Central Asia

Central Asia
Central Asia (orthographic projection).svg
Area4,003,451 km2 (1,545,741 sq mi)
Population72,960,000 (2019) (16th)[1][2]
Population density17.43 km2 (6.73 sq mi)
GDP (PPP)$1.0 trillion (2019)[3]
GDP (nominal)$300 billion (2019)[3]
GDP per capita$4,000 (2019; nominal)[3]
$14,000 (2019; PPP)[3]
HDIIncrease0.779 (high)
DemonymCentral Asian
Countries
LanguagesRussian, Karakalpak, Kazakh, Kyrgyz, Tajik, Turkmen, Uzbek, and others
Time zones
2 time zones
Internet TLD.kg, .kz, .tj, .tm, .uz
Calling codeZone 9 except Kazakhstan (Zone 7)
Largest cities
UN M49 code143 – Central Asia
142Asia
001World
a With population over 500,000 people

Central Asia is a subregion of Asia that stretches from the Caspian Sea in the west to China and Mongolia[4] in the east, and from Afghanistan and Iran in the south to Russia in the north. The region consists of the former Soviet republics of Kazakhstan, Kyrgyzstan, Tajikistan, Turkmenistan, and Uzbekistan.[5] It is also colloquially referred to as "The -Stans" as the countries all have names ending with the Persian suffix "-stan", meaning "land of".[6]

In the pre-Islamic and early Islamic eras (c. 1000 and earlier) Central Asia was inhabited predominantly by Iranian peoples,[7][8] populated by Eastern Iranian-speaking Bactrians, Sogdians, Chorasmians and the semi-nomadic Scythians and Dahae. After expansion by Turkic peoples, Central Asia also became the homeland for the Kazakhs, Uzbeks, Tatars, Turkmen, Kyrgyz, and Uyghurs; Turkic languages largely replaced the Iranian languages spoken in the area, with the exception of Tajikistan and areas where Tajik is spoken.

Central Asia was historically closely tied to the Silk Road trade routes,[9] acting as a crossroads for the movement of people, goods, and ideas between Europe and the Far East.[10][11][12]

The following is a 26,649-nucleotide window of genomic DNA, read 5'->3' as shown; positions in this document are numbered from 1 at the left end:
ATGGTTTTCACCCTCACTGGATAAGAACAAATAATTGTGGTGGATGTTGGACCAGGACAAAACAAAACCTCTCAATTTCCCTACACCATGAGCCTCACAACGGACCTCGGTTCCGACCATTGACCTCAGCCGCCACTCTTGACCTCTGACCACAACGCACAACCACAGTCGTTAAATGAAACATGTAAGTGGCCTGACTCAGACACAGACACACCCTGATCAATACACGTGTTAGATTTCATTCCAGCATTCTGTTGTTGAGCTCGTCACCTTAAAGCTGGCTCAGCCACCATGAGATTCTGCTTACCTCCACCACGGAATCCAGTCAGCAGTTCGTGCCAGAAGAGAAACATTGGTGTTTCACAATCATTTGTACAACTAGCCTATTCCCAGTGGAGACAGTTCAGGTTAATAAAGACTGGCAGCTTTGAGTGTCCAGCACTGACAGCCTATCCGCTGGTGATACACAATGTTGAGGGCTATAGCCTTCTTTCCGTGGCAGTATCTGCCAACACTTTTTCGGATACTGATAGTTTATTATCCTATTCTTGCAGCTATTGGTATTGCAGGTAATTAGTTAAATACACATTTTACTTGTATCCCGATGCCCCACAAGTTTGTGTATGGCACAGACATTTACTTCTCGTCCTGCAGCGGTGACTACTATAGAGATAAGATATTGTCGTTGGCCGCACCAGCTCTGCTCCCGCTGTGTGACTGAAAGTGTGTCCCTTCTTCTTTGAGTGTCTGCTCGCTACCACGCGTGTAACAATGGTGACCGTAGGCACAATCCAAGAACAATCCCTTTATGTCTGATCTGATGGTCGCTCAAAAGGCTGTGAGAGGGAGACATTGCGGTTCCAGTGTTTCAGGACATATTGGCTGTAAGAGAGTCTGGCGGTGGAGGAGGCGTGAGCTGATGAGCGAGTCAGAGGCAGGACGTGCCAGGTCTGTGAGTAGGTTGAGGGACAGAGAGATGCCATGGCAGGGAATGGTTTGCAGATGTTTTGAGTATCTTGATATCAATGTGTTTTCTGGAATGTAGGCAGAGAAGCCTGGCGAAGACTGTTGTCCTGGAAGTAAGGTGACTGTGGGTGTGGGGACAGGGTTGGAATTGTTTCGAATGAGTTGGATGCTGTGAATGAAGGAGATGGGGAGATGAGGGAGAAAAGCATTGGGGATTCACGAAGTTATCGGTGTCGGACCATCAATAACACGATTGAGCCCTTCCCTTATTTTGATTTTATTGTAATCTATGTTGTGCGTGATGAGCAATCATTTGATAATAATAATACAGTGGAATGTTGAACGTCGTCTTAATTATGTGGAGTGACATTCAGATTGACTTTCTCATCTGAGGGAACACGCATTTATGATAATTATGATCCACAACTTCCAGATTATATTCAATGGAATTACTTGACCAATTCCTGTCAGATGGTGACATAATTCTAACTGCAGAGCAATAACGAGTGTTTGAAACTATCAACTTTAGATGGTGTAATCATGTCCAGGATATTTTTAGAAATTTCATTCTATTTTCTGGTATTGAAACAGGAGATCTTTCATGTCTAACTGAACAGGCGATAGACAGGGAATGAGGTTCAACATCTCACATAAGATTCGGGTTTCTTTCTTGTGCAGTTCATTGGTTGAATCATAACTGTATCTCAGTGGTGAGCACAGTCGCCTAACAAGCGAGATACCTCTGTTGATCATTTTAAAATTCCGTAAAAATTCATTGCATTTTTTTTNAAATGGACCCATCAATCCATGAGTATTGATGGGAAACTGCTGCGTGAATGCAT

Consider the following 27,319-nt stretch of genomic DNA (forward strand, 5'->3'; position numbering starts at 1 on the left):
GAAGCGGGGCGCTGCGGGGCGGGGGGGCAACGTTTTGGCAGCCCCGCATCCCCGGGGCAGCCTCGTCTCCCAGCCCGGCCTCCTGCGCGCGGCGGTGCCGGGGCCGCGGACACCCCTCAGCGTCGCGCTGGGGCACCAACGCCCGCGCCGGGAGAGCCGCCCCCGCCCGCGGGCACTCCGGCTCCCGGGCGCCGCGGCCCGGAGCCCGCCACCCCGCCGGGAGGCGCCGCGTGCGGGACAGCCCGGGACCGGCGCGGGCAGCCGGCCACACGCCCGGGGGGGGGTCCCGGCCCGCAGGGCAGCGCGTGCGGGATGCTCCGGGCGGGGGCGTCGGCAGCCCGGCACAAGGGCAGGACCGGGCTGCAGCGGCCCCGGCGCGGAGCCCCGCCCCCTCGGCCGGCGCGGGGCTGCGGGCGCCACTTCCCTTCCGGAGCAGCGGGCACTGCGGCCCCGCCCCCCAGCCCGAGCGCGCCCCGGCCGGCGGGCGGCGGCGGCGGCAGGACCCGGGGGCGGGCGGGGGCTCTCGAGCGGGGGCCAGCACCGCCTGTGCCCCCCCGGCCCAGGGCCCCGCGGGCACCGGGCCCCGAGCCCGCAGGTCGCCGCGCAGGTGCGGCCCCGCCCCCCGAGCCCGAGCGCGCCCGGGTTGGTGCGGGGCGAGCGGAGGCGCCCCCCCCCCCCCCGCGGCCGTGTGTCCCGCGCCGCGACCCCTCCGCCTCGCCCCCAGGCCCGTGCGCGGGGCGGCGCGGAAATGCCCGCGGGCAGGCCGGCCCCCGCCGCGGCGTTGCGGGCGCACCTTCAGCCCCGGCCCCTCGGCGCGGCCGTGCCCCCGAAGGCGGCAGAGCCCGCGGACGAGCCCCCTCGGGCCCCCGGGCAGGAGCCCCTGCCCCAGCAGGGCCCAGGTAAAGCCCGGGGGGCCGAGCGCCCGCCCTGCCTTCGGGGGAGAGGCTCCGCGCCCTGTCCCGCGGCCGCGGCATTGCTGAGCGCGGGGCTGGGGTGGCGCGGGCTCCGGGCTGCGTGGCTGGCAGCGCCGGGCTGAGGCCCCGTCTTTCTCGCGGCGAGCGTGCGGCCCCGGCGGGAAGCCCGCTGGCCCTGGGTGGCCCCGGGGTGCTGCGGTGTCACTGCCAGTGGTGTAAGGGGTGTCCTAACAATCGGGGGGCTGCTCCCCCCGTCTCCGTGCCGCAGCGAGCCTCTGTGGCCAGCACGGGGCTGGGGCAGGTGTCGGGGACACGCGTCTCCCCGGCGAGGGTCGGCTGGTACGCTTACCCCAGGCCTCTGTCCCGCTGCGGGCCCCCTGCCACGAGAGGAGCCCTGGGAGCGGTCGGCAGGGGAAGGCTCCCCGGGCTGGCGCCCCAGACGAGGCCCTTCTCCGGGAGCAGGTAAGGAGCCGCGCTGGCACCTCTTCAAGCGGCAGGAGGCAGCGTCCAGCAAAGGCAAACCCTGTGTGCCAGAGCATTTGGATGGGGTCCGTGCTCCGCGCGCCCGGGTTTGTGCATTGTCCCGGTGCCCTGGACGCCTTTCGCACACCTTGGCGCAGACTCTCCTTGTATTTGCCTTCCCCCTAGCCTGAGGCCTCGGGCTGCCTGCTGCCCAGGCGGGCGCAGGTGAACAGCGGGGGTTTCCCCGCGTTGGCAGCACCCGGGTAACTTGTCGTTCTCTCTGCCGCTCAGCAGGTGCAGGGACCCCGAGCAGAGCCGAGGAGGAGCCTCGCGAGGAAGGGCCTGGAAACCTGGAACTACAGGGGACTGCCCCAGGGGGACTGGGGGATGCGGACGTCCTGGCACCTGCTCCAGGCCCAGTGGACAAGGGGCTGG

From the mid-19th century until almost the end of the 20th century, Central Asia was colonised by the Russians, and incorporated into the Russian Empire, and later the Soviet Union, which led to Russians and other Slavs emigrating into the area. Modern-day Central Asia is home to a large population of European settlers, who mostly live in Kazakhstan; 7 million Russians, 500,000 Ukrainians,[13][14][15] and about 170,000 Germans.[16] Stalinist-era forced deportation policies also mean that over 300,000 Koreans live there.[17]

Central Asia (2019) has a population of about 72 million people, in five countries: Kazakhstan (pop. 18 million), Kyrgyzstan (6 million), Tajikistan (9 million), Turkmenistan (6 million), and Uzbekistan (35 million).[18]

  1. ^ "World Population prospects – Population division". United Nations. Archived from the original on 5 February 2019. Retrieved 16 July 2019.
  2. ^ "Overall total population" (xlsx). United Nations. Retrieved 16 July 2019.
  3. ^ a b c d "International Monetary Fund: 5. Report for Selected Countries and Subjects". imf.org. IMF. Outlook Database, October 2019
  4. ^ "Mongolia | History, Capital, Map, Flag, Language, Population, Size, & Facts | Britannica". www.britannica.com. Retrieved 21 January 2022.
  5. ^ "Central Asia | Britannica". www.britannica.com. Retrieved 21 January 2022.
  6. ^ Paul McFedries (25 October 2001). "stans". Word Spy. Retrieved 16 February 2011.